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Patients not interested in seeing Care Record online

By Steve Nowottny

A website set up to allow patients to view their Summary Care Record online has attracted such little interest that one PCT was forced to beg its own staff to sign up, Pulse has learned.

The independent evaluation of the Summary Care Record published last week found participation in Healthspace running at a ‘very low level', with the vast majority of patients showing ‘disinterest in their own health record'.

Despite a huge publicity campaign in Summary Care Record early adopter areas, only one in 300 patients invited to register for a Healthspace account has so far done so. Only one in a thousand has an advanced account which allows access to the Summary Care Record – just 66 patients in total.

The news comes as further details of care record pilots emerged in a series of PCT documents released under the Freedom of Information Act.

The low uptake has caused such alarm among NHS bosses that at the end of last year one early adopter area, Bury PCT, emailed all its employees asking them to take part.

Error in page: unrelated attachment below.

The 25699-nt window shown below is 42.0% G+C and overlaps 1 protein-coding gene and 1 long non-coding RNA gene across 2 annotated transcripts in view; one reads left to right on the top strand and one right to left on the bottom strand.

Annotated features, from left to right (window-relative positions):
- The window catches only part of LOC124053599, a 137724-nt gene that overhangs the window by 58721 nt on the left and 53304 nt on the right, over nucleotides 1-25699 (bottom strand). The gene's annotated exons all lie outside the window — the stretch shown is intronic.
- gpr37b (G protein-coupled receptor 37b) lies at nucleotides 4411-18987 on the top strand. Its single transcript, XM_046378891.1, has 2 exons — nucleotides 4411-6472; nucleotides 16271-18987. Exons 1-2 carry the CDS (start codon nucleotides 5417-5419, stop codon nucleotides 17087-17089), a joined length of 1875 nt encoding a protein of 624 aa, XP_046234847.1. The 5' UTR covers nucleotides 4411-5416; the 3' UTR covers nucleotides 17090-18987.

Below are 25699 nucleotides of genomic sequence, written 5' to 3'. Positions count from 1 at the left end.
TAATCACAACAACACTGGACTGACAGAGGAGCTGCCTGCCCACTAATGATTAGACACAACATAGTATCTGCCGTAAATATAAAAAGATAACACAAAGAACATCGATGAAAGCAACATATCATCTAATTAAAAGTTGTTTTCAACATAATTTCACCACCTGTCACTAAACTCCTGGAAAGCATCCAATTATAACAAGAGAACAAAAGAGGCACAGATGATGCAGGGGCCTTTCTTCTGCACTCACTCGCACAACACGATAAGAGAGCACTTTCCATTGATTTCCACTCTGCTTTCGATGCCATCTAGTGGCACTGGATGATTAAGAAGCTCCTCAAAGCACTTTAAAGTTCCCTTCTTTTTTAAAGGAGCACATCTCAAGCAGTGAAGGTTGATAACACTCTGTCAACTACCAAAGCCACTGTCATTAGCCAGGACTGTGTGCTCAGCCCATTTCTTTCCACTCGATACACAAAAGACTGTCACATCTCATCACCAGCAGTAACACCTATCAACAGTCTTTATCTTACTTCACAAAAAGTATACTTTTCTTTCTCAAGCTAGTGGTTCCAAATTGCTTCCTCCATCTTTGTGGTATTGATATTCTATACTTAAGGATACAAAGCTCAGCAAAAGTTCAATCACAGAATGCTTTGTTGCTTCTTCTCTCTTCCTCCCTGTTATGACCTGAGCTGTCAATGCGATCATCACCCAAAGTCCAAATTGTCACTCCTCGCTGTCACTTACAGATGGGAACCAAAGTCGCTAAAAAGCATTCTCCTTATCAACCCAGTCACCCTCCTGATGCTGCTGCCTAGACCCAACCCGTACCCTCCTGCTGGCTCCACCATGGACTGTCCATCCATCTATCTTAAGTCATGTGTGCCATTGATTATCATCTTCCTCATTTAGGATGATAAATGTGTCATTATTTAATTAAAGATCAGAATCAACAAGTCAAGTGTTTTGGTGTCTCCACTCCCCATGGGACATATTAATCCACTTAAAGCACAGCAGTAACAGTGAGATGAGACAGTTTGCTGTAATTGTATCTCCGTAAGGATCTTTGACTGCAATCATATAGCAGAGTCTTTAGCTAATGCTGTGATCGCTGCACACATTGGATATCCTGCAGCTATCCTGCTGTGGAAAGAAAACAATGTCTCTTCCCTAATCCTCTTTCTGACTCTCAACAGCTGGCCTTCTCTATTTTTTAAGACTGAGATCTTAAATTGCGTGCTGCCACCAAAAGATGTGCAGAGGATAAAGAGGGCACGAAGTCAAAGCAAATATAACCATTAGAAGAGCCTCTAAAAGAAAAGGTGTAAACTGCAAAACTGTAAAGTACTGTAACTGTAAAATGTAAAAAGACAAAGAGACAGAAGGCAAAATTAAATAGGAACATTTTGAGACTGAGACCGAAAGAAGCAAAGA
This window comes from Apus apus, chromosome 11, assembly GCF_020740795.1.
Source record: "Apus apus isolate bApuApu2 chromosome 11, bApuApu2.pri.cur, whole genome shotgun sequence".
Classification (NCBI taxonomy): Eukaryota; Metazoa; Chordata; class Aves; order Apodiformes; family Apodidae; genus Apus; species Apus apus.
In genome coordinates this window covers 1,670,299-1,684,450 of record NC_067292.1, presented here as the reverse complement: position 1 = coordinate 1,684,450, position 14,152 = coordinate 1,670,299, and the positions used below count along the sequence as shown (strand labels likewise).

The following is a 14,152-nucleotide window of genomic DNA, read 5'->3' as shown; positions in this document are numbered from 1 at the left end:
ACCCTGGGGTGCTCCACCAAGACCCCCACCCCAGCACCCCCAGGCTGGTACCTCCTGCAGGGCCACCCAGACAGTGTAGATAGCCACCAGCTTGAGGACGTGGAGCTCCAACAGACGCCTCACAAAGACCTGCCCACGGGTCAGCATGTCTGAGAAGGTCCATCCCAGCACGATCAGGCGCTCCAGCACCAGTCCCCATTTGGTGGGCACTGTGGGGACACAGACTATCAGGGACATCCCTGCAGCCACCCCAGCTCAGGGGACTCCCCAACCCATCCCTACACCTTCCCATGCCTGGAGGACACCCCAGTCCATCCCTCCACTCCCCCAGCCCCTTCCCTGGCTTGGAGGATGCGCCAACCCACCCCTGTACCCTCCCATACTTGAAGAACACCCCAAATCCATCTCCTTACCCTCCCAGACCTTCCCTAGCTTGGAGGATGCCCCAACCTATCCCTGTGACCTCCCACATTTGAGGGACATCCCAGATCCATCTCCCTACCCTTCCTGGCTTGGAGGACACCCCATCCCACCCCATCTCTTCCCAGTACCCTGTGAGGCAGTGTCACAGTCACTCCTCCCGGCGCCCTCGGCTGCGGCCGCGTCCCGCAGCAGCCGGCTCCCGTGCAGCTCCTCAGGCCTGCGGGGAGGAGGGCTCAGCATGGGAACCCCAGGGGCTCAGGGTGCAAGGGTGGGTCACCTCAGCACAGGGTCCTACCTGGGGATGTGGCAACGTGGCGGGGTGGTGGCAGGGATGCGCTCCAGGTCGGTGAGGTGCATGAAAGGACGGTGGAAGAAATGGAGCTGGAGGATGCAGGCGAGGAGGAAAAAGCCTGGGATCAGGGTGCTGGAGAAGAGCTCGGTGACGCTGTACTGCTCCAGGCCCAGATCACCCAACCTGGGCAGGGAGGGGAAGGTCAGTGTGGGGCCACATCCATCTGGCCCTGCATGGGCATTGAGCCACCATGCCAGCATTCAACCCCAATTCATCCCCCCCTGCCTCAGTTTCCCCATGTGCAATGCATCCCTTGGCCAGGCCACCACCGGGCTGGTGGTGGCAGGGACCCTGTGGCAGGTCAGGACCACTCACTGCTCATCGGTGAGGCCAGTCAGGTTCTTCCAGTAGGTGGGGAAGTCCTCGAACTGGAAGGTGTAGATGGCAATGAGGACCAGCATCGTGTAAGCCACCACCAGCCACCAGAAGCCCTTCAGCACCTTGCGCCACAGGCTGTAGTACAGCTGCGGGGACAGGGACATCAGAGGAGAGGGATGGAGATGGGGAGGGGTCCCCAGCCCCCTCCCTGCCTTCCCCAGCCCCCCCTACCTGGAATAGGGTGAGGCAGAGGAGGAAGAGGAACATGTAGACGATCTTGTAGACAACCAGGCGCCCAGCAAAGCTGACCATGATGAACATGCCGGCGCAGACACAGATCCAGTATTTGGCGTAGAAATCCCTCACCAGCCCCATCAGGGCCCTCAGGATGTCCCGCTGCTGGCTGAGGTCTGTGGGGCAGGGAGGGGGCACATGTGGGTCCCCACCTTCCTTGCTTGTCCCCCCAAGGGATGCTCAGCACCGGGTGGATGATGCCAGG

The project team reported: ‘Every member of the PCT has been emailed asking if they would like to register for Healthspace. In total we have received no responses.'

Dr Gillian Braunold, clinical director of the Summary Care Record, insisted Healthspace would bring real benefits to patients with long-term conditions, but admitted delays to record uploads had limited its appeal to patients. ‘So far there hasn't been that much to look at,' she said.

She added that Connecting for Health would accept the evaluation's recommendation that Healthspace be developed separately to the Summary Care Record, so it is not slowed down by delays.

Meanwhile it emerged that a practice in Bury has pulled out of the Summary Care Record project altogether over concerns about patient consent.

Practice manager Ann Stewart conducted an informal poll of 50 patients at the St Gabriel's Medical Centre, and found most were completely unaware they had given consent to have a record. ‘They just had a glazed expression – it was very evident they didn't have a clue,' she said.

‘We haven't actually formally notified the patients that we haven't gone ahead with the project – and not one person has come in and said "What's happening?"'

The Summary Care Record Advisory Group is now considering whether to accept the independent evaluation's recommendation that patients now be asked for explicit consent every time their records are accessed.

NHS IT: patients snubbing website NHS IT: patients snubbing website

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